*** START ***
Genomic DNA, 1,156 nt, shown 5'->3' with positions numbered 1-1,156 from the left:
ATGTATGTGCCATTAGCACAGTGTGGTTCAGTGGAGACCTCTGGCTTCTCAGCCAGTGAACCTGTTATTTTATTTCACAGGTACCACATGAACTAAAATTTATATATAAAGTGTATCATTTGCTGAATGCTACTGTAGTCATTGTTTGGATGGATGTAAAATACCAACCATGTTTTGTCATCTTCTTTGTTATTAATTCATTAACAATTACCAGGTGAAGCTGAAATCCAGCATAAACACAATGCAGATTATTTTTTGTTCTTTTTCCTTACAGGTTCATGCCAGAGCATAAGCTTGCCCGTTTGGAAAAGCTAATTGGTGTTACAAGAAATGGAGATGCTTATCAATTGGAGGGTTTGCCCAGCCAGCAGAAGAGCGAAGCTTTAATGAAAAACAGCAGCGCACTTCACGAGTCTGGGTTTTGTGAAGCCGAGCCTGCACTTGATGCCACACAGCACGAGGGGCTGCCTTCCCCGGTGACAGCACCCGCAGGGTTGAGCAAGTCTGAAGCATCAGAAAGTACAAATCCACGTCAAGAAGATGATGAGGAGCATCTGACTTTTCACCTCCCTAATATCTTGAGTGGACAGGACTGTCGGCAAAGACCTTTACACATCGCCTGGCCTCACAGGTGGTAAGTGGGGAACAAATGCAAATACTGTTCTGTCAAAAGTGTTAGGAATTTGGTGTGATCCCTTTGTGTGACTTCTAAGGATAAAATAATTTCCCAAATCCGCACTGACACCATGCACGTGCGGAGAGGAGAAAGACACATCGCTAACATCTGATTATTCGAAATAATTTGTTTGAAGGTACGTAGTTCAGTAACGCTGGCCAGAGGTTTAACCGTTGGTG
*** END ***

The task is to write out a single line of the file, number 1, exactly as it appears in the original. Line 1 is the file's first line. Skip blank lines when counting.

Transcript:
Genomic DNA, 1,156 nt, shown 5'->3' with positions numbered 1-1,156 from the left: